This has been the year of major diamond finds, with the spectacularly sized 1,111ct rough diamond uncovered at Lucara Diamond’s mine in Botswana, a 187.7ct rough diamond found at Rio Tinto’s Diavik mine in the northwest territories of Canada and a 23.16ct rough pink diamond unearthed by Petra Diamonds at its Williamson mine in Tanzania. And at auction, the 12.03ct cushion-cut Blue Moon fancy vivid blue diamond fetched a record-breaking £32 million at Sotheby’s, while Christies hosted the sale of the largest pink diamond ever to be auctioned, a 16.08ct rock that sold for £19 million. Both of these record gems were bought by Hong Kong businessman Joseph Lau for his seven-year-old daughter Josephine.

  1. Self-purchasing women drive sales

A report from retail analyst Mintel that pegged the UK jewellery industry as up 1.2% year on year, with estimated annual sales of £4.15 billion in 2015, pointed to self-purchasing, young women as the main drivers of the growth. Its research suggests that 55% of women aged 16 to 24 bought precious jewellery for themselves, while 45% bought costume jewellery for themselves. The report added that the self-purchasing was being driven by trends for stacking and layering, charms and personalised jewellery, such as this hematite ring by Christina Debs that is decorated with an initial of your choosing.

  1. Ears can be interesting too

While retailers up and down the country have been selling endless numbers of charm bracelets, stacking rings and even collectible coin necklaces, earrings have been somewhat sidelined. This all changed in 2015, however, with the arrival of fashion-forward ear jackets, climbers and cuffs. They may not have the collectability factor of other jewellery pieces, but they’ve certainly had shoppers spending on jewellery.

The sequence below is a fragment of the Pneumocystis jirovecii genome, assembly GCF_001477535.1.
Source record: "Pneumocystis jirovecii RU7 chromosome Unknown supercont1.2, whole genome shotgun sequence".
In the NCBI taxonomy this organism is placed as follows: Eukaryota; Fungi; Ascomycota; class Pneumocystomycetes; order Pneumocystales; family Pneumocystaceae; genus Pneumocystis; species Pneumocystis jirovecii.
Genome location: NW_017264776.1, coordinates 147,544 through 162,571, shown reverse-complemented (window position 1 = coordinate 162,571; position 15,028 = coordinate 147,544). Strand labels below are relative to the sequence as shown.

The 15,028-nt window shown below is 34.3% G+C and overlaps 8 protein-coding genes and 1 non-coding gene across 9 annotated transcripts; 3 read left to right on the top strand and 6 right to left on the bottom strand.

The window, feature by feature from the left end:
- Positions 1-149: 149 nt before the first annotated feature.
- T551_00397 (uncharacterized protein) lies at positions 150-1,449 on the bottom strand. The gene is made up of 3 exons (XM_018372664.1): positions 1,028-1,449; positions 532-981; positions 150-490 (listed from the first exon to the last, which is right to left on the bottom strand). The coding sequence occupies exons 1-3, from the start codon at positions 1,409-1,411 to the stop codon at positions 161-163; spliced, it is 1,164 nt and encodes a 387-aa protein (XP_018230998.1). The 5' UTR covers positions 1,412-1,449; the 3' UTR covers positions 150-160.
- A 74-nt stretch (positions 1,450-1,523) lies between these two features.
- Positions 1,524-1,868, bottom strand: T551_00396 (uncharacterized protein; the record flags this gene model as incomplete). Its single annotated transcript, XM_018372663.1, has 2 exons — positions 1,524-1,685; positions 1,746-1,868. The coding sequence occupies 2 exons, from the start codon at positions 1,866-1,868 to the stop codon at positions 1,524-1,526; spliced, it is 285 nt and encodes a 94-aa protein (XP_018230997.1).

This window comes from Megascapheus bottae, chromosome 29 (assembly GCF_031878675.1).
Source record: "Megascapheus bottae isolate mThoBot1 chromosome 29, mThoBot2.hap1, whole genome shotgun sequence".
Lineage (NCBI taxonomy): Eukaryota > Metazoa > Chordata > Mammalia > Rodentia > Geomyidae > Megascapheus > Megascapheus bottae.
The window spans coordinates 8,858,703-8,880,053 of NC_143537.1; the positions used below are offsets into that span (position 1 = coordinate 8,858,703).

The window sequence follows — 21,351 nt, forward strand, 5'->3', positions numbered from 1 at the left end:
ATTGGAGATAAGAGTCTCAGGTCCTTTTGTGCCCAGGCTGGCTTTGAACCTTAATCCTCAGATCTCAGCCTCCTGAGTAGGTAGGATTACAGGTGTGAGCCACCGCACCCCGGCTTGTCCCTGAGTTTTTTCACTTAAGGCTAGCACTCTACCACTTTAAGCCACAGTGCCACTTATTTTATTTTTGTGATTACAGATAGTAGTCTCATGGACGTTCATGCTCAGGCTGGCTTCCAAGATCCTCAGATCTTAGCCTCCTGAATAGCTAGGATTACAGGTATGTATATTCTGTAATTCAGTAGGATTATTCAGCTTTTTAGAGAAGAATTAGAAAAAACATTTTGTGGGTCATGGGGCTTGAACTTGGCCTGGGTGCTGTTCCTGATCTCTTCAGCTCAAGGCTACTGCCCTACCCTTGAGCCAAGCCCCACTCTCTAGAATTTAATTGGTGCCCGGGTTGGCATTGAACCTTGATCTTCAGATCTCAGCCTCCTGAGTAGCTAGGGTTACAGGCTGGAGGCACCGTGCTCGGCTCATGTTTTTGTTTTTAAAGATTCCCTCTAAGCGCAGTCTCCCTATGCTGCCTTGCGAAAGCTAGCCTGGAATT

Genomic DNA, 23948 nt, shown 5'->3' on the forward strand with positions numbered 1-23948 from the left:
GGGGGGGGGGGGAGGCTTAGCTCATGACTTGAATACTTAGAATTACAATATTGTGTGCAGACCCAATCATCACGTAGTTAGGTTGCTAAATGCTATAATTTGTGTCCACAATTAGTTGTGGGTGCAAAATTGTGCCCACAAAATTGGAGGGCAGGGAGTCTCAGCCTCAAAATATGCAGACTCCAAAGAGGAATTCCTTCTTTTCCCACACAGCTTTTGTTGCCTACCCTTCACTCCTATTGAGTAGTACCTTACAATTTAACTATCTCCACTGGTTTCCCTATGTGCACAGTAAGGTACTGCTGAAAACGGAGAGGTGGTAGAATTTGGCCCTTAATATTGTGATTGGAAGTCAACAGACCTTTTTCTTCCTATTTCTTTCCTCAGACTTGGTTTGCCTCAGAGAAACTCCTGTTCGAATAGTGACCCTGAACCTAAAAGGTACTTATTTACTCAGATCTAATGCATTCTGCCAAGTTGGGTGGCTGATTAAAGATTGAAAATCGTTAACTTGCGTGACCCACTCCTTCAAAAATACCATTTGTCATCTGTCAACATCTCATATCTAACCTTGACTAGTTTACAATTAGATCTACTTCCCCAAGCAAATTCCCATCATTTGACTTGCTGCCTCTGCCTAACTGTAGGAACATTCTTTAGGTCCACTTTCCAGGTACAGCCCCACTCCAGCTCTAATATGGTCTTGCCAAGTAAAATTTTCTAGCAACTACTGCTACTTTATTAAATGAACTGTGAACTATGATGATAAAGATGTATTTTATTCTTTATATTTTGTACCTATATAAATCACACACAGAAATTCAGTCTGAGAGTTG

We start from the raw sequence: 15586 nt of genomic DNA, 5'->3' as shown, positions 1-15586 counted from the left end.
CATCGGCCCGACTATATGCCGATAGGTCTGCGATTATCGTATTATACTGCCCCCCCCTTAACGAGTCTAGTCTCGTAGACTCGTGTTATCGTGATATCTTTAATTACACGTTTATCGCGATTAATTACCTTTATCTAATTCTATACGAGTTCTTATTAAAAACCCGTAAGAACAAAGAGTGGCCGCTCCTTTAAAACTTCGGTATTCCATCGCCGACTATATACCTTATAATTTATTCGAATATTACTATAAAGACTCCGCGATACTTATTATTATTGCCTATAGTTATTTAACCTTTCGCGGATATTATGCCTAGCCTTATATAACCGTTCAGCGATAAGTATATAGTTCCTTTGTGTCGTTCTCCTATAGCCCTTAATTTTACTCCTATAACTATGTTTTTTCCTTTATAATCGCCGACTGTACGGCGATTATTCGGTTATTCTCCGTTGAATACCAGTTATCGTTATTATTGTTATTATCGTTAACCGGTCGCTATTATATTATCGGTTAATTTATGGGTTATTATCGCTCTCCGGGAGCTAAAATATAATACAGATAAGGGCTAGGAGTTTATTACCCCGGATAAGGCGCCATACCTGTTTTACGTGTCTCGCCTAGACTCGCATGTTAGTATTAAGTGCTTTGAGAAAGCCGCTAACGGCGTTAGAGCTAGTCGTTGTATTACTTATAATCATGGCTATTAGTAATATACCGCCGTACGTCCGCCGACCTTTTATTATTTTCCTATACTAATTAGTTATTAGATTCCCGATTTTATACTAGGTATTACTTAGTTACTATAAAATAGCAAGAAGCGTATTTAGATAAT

1. Mediation beats a media blow out

Gem-A was engulfed in controversy this year with the charity’s trustees at war with each other and its chief executive, who was suspended pending an investigation into a questionable expenses claim. It later came to light he had used the Gem-A credit card to pay for services in a Melbourne massage parlour. What might have been dealt with privately behind closed doors burst into the open as Gem-A’s senior executives and its trustees took sides. Massive bills for lawyers and private investigators were racked up as people amassed ammunition that could be fired at the opposing camp. The charity even tried to gag the media and its members from reporting what was going on. By the autumn of 2015, a new board of trustees had been voted in, although several of its former members did not have to stand for re-election. The damage this fiasco has done to Gem-A’s reputation may only reveal itself in the coming months and years, but we sincerely hope that the organisation can get back to its core job of educating and informing its members on all things gemmological.

  1. Pearls are getting pricier

According to a report from the Knight Frank Luxury Investment Index, the value of pearls has risen 369% in the past decade, driven by strong demand; a trend the sale of a four-strand necklace of natural pearls at Christies in April confirmed when it sold for a record £3.35 million. As natural pearls continue to become scarcer on the market and the price of cultured pearls continues to rise globally, we don’t see this trend doing anything but continuing its trajectory.